So, does this mean that literature is dying on the Web? On the contrary. If anything, true to the nature of silver ages, we are into a miniboom as electronic magazines and prizes proliferate, new electronic publishers emerge, organizations spring up to develop online readerships and bring them into contact with the new writers. No, though most of the world's literati continue to shy away from this new, increasingly dominant medium, and so continue to drift further and further from the center, the new literary mainstream is being carved here. And if I am mistaken and it is not, then literature itself is adrift and slipping even further into the backwaters. There is, as we know, a new generation of readers coming along, an audience trained from primary school on to read and write — and above all to think — in this new way, and they will be the audience that literary artists will seek to reach, else perhaps have none at all.
And will the new literature look like the old literature? No, it will not. Changing technologies continually reshape the very nature of the artistic enterprise. The dominant narrative forms of our times, the novel and the movie, for example, would not have been possible without the technologies that created, not so much the forms themselves, as the new audiences toward whom artists directed their endeavors, some translating the classic modes into the new technologies, others exploring the new technologies for new forms appropriate to them. This emergent expressive environment provided by the computer and the WorldWide Web is impatient with monomedia and simple self-enclosed sequences. Rhetoric, in this Age of the New Sophists, is still the route to power, but the hypertextual link and all the visual and aural media are now part of its grammar. Like composers, artists, and filmmakers before them, writers will learn to battle through the new tool-learning tasks, or to collaborate with other artists, designers, filmmakers, composers, and the tools themselves will become easier to learn and use and will interact more smoothly with other tools.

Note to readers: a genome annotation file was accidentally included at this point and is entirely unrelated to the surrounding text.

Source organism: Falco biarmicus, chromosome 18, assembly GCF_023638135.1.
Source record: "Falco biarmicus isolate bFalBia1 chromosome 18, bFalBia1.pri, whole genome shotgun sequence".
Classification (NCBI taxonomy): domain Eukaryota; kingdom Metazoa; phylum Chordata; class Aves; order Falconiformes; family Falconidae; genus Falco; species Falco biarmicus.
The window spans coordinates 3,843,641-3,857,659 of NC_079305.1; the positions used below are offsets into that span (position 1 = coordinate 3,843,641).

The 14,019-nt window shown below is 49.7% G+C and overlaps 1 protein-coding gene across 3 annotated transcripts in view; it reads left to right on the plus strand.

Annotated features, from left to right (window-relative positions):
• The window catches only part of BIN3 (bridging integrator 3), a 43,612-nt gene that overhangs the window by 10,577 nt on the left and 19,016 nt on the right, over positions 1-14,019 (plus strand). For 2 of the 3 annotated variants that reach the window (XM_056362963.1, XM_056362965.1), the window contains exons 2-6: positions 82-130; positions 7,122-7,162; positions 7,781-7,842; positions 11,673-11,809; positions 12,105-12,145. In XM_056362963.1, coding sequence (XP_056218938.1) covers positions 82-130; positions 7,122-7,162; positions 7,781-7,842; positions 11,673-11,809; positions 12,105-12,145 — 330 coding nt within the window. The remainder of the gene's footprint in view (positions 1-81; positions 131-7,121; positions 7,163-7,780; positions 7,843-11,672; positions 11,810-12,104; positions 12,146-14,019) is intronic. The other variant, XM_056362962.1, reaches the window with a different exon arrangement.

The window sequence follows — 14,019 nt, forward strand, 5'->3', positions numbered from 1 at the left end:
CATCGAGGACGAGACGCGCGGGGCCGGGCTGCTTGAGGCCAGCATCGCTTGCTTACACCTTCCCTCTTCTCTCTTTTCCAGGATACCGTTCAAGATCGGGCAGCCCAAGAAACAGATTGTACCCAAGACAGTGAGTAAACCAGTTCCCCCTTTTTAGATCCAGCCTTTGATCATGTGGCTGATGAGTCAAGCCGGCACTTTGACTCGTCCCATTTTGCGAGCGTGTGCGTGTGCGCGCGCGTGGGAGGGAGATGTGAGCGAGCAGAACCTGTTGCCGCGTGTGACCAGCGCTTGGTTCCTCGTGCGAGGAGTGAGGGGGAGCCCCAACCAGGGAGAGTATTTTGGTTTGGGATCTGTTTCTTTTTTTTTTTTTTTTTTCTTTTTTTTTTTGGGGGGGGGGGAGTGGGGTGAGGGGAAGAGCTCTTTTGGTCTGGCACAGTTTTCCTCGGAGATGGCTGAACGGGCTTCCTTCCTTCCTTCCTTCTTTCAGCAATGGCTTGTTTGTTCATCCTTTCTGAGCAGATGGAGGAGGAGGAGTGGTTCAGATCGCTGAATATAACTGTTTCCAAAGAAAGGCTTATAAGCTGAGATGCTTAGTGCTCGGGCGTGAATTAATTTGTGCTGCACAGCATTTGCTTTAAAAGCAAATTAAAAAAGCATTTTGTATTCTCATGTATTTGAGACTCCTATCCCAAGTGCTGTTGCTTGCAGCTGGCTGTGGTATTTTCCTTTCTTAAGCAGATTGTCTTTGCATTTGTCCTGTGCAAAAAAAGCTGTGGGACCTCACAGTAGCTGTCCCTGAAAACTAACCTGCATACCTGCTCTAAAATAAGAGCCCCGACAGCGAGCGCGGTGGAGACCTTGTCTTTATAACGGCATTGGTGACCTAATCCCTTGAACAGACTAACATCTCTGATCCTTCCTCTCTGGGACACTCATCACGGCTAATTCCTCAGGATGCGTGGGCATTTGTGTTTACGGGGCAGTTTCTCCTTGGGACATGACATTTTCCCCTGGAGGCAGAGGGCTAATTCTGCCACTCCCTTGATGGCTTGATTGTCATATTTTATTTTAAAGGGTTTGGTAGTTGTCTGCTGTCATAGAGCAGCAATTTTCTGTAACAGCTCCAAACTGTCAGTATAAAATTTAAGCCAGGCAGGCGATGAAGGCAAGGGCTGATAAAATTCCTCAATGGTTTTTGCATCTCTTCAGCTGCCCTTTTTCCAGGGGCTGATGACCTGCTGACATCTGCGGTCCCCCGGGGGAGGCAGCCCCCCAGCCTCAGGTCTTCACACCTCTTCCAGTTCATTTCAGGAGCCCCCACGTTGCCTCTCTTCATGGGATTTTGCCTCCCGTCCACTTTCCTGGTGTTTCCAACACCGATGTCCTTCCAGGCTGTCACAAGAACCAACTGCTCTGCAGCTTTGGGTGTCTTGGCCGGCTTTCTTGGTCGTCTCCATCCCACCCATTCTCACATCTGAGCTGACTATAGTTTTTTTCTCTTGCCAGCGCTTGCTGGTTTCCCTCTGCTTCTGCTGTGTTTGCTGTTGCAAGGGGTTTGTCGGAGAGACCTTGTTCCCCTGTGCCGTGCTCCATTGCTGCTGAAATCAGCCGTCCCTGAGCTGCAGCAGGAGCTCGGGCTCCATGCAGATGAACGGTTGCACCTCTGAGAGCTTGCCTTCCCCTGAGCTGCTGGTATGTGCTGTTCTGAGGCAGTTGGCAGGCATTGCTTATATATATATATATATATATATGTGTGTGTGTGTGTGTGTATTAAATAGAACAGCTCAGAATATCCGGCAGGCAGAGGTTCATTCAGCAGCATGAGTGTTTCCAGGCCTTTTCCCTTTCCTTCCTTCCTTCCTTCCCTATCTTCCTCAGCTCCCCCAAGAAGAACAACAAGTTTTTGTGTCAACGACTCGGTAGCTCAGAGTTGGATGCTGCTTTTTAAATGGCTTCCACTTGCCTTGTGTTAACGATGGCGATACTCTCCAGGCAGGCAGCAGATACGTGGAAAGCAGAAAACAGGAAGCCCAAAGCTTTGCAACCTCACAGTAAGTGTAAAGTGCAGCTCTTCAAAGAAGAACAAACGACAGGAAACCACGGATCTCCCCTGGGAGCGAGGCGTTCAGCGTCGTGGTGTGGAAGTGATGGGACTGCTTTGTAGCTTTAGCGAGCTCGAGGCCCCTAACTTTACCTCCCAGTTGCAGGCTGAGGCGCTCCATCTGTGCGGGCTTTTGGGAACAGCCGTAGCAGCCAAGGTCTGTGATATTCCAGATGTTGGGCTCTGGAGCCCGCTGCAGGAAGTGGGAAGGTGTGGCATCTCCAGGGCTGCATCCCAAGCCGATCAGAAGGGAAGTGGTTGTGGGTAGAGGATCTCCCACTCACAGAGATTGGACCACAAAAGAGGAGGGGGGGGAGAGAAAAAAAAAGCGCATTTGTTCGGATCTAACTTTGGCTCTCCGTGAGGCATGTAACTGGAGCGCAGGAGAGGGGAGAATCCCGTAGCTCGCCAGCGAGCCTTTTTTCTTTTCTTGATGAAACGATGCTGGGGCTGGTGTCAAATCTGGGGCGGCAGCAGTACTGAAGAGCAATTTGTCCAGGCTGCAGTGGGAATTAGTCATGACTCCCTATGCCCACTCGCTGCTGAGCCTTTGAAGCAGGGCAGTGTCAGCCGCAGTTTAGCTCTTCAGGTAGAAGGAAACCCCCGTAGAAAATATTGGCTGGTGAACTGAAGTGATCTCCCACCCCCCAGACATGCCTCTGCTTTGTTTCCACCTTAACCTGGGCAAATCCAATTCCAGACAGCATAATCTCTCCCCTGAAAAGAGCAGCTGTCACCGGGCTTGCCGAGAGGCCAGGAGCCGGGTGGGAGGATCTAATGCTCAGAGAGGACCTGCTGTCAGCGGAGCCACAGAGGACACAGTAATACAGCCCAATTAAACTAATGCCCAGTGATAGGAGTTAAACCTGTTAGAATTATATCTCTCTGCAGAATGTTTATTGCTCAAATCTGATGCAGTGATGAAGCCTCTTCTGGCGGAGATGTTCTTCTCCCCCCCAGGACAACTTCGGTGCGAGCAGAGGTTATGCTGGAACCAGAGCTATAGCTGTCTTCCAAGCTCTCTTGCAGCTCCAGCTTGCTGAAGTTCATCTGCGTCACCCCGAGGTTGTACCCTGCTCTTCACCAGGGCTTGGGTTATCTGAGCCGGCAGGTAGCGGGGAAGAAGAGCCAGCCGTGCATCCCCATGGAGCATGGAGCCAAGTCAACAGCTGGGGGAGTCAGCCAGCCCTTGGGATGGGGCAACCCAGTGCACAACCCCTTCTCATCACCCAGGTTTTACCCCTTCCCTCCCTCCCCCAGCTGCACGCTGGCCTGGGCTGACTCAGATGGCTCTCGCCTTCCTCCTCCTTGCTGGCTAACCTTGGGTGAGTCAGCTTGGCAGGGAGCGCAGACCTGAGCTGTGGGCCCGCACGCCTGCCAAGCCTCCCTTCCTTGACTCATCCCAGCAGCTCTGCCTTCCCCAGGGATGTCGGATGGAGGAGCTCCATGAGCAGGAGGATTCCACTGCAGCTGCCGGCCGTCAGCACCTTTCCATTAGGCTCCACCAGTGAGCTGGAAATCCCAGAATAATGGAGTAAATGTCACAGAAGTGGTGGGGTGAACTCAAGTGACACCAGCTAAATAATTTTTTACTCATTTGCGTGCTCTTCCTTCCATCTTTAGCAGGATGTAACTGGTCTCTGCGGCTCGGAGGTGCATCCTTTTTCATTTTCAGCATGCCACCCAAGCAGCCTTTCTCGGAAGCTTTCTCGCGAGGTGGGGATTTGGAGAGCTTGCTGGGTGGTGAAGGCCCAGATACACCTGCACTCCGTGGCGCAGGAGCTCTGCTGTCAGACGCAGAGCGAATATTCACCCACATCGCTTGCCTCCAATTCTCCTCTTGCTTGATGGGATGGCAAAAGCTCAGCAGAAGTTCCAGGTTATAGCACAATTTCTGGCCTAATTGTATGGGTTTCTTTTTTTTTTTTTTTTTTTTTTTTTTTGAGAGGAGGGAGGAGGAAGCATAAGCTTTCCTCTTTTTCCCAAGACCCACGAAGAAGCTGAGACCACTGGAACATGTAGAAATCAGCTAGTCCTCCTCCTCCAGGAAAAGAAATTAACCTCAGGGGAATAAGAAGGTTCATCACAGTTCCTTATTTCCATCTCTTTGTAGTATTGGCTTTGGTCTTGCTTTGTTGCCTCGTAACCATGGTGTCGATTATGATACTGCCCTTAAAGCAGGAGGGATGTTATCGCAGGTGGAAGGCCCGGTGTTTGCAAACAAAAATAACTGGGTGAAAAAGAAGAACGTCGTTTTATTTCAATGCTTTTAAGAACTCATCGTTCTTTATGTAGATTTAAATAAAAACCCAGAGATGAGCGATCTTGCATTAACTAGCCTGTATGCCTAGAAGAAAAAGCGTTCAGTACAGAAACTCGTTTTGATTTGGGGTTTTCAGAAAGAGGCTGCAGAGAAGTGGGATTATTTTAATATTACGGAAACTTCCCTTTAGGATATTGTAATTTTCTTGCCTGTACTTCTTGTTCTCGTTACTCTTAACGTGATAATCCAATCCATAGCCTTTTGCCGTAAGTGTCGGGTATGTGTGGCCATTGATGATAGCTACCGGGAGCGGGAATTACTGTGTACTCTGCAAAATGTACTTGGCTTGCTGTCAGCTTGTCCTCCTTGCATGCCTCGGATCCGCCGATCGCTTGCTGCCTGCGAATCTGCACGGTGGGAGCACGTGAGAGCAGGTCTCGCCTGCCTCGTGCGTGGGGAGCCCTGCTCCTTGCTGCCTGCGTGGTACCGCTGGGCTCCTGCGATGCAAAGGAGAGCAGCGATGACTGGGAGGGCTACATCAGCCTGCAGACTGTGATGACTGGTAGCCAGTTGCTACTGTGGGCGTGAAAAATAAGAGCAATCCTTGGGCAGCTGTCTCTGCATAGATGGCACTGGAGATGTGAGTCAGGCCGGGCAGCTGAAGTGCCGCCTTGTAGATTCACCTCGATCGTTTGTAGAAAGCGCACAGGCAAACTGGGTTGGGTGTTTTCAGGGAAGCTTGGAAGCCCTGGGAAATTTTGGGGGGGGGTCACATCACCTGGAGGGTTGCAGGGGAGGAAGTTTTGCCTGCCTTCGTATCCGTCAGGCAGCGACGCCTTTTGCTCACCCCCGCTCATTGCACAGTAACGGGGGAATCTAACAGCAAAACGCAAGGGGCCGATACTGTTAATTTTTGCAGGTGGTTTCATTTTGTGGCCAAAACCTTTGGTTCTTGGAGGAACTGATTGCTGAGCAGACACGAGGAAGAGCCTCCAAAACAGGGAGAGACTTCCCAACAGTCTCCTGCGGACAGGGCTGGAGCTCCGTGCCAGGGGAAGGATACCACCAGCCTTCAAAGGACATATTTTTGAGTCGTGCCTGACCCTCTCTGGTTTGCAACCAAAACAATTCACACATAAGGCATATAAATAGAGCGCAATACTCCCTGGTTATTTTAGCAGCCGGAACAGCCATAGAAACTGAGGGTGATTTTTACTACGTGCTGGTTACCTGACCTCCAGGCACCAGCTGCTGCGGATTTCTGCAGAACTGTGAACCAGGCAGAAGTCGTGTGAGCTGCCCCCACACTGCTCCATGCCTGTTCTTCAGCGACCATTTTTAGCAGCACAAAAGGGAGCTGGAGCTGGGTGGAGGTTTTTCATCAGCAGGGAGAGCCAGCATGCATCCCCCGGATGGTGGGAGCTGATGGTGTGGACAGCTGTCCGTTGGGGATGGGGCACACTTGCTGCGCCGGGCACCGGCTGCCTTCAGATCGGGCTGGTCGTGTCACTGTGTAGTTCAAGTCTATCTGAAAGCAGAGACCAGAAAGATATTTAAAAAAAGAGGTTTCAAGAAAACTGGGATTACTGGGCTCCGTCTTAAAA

Poetry has indeed prospered in this new medium, even more than fiction. Or to put it another way, since the genre distinctions are breaking down in this new medium: the narrative mode, being a literary gesture that typically moves from A to B — the "nextness" of story — has had to cope with the paradoxically contrary nature of the multidirectional webworks of hyperfiction, while the lyrical mode, in which typically a single subject becomes the center of many peripheral meditations, has often found those webworks most congenial. With hypermedia, a whole new poetic movement has emerged, called kinetic poetry, or poetry that "moves," in which the text of a poem undergoes ceaseless transformations on the screen, emerging and disappearing, evolving into shapes and motions and patterns that "imitate" the poem itself, interacting visually with other elements of the poem or aurally with overlaid sound files. Visual artists sometimes even insist on calling their own hypermedia works "poems," though they may contain few words or none at all, keeping poetic structures intact but displacing language with visual images.
Many of the more beautiful and ambitious works of kinetic poetry, such as "Spy v. Spy" by Jay Dillemuth and Alex Cory, "Captain, My Captain" by Judd Morrissey, and "After Lori" and "Saccades" by Paul Long, are not yet available on the Web, but some sense of the form and its potential can be glimpsed in Australian Jenny Weight's suite of sixteen short poems about Vietnam, which uses hyperlinks, kinetic text, music, artwork, photographs, newscasts, live poetry readings, recorded street sounds, animation, found objects, Shockwave graphics, and much more, in a kind of personal anthology of the formal and technical means currently possible. Other examples can be found at The Electronic Poetry Center at Buffalo, UbuWeb, Turbulence, Multimania, Eastgate Systems (see, for example, pioneer hyperpoet Rob Kendall's "Dispossession"), and Dia. These works can be quite beautiful, at least visually, even if kinesis does sometimes seem like a way of draining a poem of its meaning; this of course is the constant threat of hypermedia: to suck the substance out of a work of lettered art, reduce it to surface spectacle. But then, nothing is ever mere surface, mere spectacle, is it?